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Opinion: Yoko Ono makes space for women’s testimonies at the Vancouver Art Gallery

April 26, 2022
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These are the last days of the Yoko Ono: Growing Freedom exhibition at the Vancouver Art Gallery. The exhibition includes a growing installation that Ono started in 2013 named “Arising.”

The installation displays the responses to Ono’s call inviting “women of all ages, from all countries of the world” to “send a testament of harm done to you, for being a woman.” Along with their statements, women were asked to send a photograph of their eyes only.

While the display format is humble – a few hundred sheets of A4-sized paper hung in lines (and some more in a binder on a stand in the room), each containing an image of a woman’s eyes and accompanying testimony – the overall message and its impact are powerful.

“Sexually molested as a child, sexually molested as an adult,” reads one statement. “Raped at 14, raped at 26, raped at 42… finding relief in ageing, maybe someday I’ll be safe,” reads another.

“Finally, after 25 years of marriage, I left the abusive marriage,” another statement says and “being told… that I deserved to get raped…because nobody would want me as I was poor, stupid, fat and ugly… that I was a drunken Indian and I was a girl…” are the words of another woman.

Some women directed their writing to the men who harmed them: “When you pinned me down and touched me, I learned to leave my body.” and “I tell you NO… No, I am too drunk to have sex with you. It DOESN’T deter you.” and “I understand that you are married and had a daughter. I want to know how you’d feel if someone did to her what you did to me at the young age of 11.”

Statement after statement, woman after woman, they reveal the reality of being a girl and an adult female in our world as captured in one woman’s words: “I don’t remember a time before I was sexualized…being perceived as a woman in this world is one of the most dangerous and vulnerable positions to be in.”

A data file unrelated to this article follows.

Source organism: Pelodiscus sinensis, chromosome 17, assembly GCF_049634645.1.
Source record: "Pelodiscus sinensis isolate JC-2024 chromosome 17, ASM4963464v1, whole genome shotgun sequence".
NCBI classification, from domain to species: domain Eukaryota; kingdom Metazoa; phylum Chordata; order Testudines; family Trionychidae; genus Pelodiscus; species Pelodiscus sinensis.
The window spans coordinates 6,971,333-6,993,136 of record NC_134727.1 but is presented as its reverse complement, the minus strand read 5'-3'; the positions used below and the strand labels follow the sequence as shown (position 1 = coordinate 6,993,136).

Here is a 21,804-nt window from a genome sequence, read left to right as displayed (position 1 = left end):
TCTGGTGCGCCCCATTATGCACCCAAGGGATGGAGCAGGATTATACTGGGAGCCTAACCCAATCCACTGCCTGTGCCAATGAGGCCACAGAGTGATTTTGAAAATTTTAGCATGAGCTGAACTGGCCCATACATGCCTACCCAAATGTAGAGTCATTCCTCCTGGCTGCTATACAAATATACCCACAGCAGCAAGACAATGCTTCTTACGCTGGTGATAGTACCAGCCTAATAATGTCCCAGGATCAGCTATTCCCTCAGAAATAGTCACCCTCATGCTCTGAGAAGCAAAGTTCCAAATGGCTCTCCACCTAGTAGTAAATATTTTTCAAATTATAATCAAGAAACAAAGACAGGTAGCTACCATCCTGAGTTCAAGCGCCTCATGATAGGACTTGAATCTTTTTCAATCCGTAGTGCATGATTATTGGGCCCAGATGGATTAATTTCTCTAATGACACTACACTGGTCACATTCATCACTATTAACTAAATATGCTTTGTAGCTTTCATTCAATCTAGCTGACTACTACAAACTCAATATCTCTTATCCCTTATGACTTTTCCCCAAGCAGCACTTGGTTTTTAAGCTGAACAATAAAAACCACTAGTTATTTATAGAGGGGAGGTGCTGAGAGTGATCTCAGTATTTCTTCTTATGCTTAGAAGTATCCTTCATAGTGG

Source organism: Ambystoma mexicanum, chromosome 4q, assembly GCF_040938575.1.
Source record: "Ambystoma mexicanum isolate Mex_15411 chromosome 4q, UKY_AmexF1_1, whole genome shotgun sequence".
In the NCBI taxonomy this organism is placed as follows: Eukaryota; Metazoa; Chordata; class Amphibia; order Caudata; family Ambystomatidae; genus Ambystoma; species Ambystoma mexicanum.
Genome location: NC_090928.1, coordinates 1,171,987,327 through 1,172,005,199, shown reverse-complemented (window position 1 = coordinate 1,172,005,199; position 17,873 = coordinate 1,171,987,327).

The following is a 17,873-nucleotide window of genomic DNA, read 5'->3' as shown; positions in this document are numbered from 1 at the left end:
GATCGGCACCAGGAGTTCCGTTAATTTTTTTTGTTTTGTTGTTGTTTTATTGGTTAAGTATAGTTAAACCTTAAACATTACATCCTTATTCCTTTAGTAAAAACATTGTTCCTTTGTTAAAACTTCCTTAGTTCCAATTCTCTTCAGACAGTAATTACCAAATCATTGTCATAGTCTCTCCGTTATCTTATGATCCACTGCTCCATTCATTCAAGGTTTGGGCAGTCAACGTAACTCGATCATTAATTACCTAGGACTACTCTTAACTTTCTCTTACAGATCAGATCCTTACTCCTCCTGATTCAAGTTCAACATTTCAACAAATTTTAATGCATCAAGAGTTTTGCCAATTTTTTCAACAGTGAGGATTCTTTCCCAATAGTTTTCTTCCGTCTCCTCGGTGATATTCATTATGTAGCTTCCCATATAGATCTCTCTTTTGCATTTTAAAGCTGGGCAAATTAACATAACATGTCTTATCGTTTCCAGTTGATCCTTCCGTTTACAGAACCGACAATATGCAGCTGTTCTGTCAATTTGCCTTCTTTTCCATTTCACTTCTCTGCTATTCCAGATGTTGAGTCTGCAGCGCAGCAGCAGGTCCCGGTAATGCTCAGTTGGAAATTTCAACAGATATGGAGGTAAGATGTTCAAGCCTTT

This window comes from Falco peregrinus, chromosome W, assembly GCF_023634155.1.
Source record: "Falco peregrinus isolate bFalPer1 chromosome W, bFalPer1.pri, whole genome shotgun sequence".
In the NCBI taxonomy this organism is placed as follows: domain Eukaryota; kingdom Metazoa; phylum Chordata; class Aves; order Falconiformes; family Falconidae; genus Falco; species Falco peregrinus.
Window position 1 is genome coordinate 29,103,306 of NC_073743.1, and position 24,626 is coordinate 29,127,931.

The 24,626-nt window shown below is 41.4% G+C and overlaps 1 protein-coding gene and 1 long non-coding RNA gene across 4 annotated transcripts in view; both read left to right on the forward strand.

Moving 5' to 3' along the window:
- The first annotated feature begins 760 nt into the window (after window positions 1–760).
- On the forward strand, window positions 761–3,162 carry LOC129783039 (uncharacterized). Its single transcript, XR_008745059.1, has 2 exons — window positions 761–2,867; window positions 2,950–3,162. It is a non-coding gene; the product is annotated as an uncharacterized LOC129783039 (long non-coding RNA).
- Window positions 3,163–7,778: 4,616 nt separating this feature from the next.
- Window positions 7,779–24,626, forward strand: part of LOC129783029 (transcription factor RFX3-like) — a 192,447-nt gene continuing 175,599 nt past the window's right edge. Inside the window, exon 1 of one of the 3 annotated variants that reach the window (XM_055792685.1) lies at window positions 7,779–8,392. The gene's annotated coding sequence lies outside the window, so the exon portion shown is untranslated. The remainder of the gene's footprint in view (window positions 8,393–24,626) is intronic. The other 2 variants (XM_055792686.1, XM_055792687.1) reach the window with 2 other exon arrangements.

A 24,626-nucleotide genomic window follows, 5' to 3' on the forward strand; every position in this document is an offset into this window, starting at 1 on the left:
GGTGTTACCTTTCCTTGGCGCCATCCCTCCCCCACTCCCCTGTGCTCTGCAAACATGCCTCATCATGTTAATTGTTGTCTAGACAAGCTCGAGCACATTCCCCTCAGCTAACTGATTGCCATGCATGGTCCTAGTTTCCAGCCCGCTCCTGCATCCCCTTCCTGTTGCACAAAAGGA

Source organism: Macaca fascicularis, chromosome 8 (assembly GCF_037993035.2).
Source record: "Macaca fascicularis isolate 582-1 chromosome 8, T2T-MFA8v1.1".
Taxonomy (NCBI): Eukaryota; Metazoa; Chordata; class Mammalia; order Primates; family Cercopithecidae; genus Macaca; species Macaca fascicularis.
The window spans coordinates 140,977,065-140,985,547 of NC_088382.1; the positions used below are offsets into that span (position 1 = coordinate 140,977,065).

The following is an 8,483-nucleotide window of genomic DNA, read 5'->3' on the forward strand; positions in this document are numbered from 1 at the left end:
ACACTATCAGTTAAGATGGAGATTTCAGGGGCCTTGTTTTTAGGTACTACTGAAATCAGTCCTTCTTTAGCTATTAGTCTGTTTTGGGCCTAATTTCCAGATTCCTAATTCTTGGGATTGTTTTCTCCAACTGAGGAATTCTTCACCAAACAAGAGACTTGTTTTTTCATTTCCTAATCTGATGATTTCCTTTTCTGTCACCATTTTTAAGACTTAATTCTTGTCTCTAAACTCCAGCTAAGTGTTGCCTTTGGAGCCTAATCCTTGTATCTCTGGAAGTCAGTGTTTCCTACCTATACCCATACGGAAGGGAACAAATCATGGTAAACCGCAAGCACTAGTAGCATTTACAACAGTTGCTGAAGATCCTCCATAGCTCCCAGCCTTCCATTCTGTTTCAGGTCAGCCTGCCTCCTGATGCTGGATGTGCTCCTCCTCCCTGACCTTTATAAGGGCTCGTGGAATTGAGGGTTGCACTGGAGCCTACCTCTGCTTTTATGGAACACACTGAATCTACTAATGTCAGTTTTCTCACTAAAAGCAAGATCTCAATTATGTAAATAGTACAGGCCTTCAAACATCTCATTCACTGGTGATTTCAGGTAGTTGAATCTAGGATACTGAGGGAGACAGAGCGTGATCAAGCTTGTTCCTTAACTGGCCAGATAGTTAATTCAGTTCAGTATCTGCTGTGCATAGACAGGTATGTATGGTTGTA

In “Arising,” Yoko Ono (knowingly or not) uses one of the principles of feminist consciousness-raising, the practice developed by the women’s liberation movement in the late 1960s in North America – women coming together to share and hear each other’s testimony. “Within every story I have ever heard from a woman, I have found some voice of me,” wrote author Toni McNaron about her experience of consciousness-raising, “the details are of course unique to the speaker – they are our differences. But the meaning which they make is common to us all.”

One woman’s statement for Ono’s installation was simply writing “metoo” 500 times. The #MeToo movement is a stellar example from recent years of women connecting their personal experience of male violence to the common experience of being a woman in this world. While the initial public wave was led on social media by a few well-known Hollywood women, the real power of the movement was made by countless women telling their stories, adding their voices to the collective voice of women. The sisterhood and solidarity amongst women that was generated through #MeToo emboldened many women to name and hold the men who attacked them accountable.

Women speaking about their experience of male violence in consciousness-raising groups was the catalyst to the creation of rape crisis centres and transition houses for battered women by the women’s liberation movement. These spaces, like the rape crisis centre and the transition house we operate here in Vancouver, provide more than immediate safety. They are meant to offer women a place to group and strategize in the fight back against male violence.

“Daring to speak about our own feelings and experiences would be very powerful. Our own rising feminist consciousness led us to that assumption by revealing that all women faced oppression as women and had a common interest in ending it,” wrote Kathie Sarachild in the late 1970s in “Consciousness-Raising: A Radical Weapon.”

While the testimonies in “Arising” are of women’s experiences in the past, we know from our own lives, from the women in our community, and from the thousands who call ours and other rape crisis centres – we haven’t ended women’s oppression, we haven’t ended male violence against women.

One woman sent a statement of 11 pages to Ono. In there she writes, “Imagine what women can achieve when they no longer have to spend their time and energy dealing with predators… imagine women working in comfort and safety, openly and freely, focusing on their soul’s desires and goals…”

Yoko Ono’s “Arising” is yet another reinforcement of how we women must create and preserve spaces that invite us to share and hear each other, to join forces, take action and fight our oppression until we are all safe and free.

The article was first published in Vancouver Is Awesome

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